Jane Addams was a world renowned social worker. Most connected with her work in Chicago with Hull House, she worked for peace and freedom, justice and equality tirelessly in many arenas her entire, very long life.
Jane Addams won the Nobel Peace Prize in 1931. She was the first American woman to win this prestigious award. She is considered by many to be the "mother " of modern social work.
Jane Addams Children's Book Award: Honoring Children's Literature for
Peace and Social Justice since 1953 by Susan C. Griffith, published
by Scarecrow Press, 2013.
"The first book to examine the award as well as its winners and honor books. In this volume, Susan C. Griffith reviews and synthesizes Addams’s ideas and legacy, so that her life and accomplishments can be used as a focal point for exploring issues of social justice through children’s literature.
In addition to a history and overview of the award, this work contains annotated bibliographies with thematically arranged winners and honor books bestowed in Addams’s name.
Supporting literature study in classrooms and integrating points of reflection drawn from the activist’s life, The Jane Addams Children’s Book Award is an invaluable resource for educators, students, and librarians.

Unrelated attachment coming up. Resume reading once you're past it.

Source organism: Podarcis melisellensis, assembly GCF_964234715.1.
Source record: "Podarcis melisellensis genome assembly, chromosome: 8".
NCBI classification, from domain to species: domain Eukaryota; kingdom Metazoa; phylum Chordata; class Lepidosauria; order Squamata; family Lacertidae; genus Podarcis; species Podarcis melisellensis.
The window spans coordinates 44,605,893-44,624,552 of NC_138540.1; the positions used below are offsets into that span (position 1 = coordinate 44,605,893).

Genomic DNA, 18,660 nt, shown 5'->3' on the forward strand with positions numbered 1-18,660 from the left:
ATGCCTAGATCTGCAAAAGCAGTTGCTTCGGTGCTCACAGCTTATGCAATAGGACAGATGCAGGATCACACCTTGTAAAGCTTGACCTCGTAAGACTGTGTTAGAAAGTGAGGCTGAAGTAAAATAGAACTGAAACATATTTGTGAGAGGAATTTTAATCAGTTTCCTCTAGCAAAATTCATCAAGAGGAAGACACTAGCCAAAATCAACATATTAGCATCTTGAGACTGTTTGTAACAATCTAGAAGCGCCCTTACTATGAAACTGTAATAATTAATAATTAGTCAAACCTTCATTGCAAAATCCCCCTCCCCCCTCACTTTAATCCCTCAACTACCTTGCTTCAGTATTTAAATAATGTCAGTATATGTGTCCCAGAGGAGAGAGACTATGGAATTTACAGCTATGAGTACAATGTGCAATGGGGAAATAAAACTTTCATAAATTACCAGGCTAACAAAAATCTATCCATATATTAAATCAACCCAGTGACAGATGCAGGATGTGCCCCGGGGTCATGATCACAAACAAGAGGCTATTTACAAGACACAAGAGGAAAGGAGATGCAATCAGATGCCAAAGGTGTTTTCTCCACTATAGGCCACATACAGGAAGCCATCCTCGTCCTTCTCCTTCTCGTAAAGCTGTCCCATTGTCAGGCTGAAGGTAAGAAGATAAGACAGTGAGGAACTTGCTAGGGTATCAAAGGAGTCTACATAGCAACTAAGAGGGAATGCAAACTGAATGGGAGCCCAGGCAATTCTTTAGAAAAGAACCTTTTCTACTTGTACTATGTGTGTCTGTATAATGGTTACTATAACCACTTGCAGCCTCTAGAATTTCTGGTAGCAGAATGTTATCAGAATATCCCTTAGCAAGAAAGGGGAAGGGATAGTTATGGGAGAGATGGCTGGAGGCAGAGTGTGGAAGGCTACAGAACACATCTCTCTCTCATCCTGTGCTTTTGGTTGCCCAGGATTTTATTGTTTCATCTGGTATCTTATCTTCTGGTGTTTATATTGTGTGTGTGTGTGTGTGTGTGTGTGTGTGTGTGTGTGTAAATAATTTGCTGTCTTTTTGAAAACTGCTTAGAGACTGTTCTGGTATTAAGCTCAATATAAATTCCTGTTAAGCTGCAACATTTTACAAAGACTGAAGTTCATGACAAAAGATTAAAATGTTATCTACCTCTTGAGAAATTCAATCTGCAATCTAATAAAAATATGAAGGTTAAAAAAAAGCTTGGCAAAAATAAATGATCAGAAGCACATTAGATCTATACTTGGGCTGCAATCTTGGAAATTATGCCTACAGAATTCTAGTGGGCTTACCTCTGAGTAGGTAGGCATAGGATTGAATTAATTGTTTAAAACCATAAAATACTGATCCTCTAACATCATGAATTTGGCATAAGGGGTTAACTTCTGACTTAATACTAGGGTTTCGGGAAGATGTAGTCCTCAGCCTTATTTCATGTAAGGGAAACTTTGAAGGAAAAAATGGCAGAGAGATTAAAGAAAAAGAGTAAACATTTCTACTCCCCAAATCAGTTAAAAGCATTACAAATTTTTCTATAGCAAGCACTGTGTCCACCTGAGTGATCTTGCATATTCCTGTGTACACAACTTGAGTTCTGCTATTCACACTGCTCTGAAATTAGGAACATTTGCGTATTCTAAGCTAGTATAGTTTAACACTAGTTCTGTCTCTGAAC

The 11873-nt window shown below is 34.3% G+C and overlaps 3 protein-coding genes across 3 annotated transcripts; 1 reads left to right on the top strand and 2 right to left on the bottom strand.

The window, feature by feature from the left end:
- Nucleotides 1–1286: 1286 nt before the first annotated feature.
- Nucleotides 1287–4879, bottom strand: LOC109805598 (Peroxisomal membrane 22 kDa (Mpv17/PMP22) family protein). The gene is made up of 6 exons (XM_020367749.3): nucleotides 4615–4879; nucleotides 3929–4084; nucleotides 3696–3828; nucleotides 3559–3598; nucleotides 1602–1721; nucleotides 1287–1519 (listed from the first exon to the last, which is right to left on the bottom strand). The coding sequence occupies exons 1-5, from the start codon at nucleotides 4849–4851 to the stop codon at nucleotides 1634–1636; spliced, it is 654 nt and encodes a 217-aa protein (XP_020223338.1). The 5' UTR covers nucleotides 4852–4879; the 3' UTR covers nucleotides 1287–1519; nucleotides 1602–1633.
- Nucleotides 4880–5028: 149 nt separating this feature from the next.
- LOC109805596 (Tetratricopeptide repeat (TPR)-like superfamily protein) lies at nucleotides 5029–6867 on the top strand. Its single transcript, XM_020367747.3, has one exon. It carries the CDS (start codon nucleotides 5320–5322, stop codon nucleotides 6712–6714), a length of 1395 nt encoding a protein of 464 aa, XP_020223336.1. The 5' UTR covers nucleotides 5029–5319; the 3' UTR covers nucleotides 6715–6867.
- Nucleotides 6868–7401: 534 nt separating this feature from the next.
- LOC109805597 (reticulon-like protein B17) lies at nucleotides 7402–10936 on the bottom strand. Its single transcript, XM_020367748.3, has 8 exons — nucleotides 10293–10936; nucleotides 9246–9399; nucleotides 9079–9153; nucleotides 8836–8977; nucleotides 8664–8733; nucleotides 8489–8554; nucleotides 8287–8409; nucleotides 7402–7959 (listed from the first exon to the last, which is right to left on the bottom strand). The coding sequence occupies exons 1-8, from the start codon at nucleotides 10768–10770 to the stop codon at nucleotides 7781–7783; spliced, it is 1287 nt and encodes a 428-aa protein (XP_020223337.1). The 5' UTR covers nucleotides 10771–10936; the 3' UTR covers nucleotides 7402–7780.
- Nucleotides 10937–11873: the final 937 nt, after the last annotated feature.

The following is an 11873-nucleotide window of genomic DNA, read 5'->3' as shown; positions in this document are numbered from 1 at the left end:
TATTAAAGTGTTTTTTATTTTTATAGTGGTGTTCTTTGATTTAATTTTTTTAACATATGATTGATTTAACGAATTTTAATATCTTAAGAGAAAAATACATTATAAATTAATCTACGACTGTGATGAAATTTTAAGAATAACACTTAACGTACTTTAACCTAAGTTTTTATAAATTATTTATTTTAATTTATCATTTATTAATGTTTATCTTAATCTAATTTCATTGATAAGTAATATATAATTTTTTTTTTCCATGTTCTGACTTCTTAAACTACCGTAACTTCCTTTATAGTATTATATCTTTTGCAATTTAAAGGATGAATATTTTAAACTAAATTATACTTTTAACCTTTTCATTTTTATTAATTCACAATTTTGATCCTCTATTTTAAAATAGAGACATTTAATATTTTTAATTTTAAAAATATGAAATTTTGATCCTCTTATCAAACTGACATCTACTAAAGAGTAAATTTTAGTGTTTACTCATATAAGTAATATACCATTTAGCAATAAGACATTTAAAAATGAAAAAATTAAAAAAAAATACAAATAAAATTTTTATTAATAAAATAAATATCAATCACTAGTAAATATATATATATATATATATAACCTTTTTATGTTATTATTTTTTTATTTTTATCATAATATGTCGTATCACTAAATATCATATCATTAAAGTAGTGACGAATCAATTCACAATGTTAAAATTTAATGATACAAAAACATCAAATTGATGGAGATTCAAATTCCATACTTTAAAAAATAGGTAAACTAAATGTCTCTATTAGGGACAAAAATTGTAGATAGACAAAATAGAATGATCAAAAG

Louise Knight has written two biographies of Jane Addams: Citizen: Jane Addams and the Struggle For Democracy (2005), about Addams's formative years, and Jane Addams: Spirit in Action (2010), the first full life biography of Addams in 37 years.
American Heroine by Allen F Davis. Oxford University Press, 1973.
Twenty Years at Hull-House: With Autobiographical Notes by Jane Addams. Macmillan, 1910.
The Jane Addams Reader by Jane Addams and Jean Bethke Elshtain. Basic Books 2002.
Women at the Hague: The International Peace Congress of 1915 (Classics in Women's Studies) by Jane Addams, Emily Greene Balch, Alice Hamilton, and Mary Jo Deegan. Garland, 1972.
|Hull House circa 1935||Hull House children|
Our gratitude to the Swarthmore College Peace Collection and the University of Illinois at Chicago for the use of photographs of Jane Addams.
A very special thanks to the Swarthmore College for their vital work preserving the voices and stories of many tireless, and often invisible women who worked, and some who are working still, for a just and peaceful world.